News & Analysis
News & Analysis

FX Analysis – Falling Yields Pressure USD, the Key Levels to Watch.

17 November 2023 By Lachlan Meakin


Recent US figures have seen a rout in treasury yields with the flagship 10-year now yielding 4.435% after starting November at 16-year highs north of 5% and in a seemingly unstoppable uptrend. A cooler CPI and PPI showing inflation is decelerating at a faster pace than the market anticipated, along with weaker employment and industrial production figures have traders re-adjusting for a less hawkish Fed and bringing their timing forward for the pricing in of rate cuts.

Why this is important to serious FX traders is because rates and FX have a high correlation, even more in the post pandemic period of cuts, hikes and peak rates and maybe cuts again, big FX traders look for yield and that can be used as important information for smaller players to position themselves to take advantage of that. An example of this relationship can be seen on the weekly chart of the US Dollar index below.

The US dollar Index has fallen 2.5% so far in November, a move first started with the big miss in NFP which saw support at the 23.6 Fib level broken, then accelerating this week on a Cooler CPI which saw it take out the 38.2 Fib level support which the price is currently hovering around at 104.41.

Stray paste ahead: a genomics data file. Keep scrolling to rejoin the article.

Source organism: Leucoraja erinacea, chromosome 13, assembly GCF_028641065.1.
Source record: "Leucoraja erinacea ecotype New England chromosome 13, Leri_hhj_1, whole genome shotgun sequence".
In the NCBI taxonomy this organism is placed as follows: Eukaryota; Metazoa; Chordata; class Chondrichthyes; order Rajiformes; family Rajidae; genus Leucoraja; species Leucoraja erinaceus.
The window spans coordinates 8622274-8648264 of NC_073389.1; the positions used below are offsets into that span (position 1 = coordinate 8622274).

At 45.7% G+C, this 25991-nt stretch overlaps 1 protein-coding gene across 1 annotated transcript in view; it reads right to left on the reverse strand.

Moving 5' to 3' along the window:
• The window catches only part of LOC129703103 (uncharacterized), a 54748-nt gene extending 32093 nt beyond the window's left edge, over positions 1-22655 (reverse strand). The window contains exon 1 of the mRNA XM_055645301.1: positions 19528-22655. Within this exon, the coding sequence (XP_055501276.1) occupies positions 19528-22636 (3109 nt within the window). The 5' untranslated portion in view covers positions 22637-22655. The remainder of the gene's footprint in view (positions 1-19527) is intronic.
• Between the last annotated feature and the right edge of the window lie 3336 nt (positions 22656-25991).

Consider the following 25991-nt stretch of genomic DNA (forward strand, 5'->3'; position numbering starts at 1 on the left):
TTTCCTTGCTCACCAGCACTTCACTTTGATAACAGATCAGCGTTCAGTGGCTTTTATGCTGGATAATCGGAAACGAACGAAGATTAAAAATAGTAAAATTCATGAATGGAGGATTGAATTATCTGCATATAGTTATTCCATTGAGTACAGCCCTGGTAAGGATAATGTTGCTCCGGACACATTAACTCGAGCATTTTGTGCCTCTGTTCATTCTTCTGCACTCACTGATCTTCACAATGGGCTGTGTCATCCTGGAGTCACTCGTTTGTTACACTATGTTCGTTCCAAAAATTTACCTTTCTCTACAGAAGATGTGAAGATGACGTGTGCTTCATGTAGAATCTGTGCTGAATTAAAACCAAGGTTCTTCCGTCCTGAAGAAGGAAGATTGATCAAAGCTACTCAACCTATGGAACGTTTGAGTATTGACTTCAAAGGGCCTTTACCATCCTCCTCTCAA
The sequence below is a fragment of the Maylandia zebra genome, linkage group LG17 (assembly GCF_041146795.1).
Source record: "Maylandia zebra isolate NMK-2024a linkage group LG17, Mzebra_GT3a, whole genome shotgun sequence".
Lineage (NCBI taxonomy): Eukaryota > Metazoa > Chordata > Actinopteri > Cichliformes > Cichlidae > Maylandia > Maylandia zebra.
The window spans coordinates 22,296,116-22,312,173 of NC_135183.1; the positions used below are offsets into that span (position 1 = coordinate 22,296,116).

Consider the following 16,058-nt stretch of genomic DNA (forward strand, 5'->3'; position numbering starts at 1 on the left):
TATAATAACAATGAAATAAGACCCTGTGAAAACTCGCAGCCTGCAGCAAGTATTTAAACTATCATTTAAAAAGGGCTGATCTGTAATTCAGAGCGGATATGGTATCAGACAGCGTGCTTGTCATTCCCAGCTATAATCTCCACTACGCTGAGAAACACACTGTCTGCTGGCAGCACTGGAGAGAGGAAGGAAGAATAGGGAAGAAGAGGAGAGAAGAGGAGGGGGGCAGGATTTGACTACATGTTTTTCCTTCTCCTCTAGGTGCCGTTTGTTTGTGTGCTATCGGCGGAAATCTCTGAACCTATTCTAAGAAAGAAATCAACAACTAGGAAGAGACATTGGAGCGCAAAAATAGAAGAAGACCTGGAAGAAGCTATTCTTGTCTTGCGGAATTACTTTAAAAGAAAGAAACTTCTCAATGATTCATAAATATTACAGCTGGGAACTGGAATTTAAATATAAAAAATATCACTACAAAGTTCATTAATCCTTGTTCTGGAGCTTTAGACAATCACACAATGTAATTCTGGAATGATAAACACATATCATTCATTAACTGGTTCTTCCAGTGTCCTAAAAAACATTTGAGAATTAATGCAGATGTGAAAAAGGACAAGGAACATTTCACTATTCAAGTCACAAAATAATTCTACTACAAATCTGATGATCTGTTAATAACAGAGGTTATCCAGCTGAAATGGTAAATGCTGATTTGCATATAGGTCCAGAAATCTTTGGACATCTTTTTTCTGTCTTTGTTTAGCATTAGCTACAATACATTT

This along with the situation in yields will be the level to watch in the short term, if yield and dollar bulls take charge a break and support hold could see USDollar first test the lower trend line resistance, with the next stop from a technical point of view being the 23.6 Fib level resistance at 105.545. To the downside if yields continue their fall the next technical support will be the 50% fib level, paired with the 200-day moving average.

Next week there are a few important data points with FOMC minutes, consumer sentiment and manufacturing figures all scheduled. For FX traders they will be worth watching for any further clues as to yields and where traders think they will go as they work to front run the Fed.

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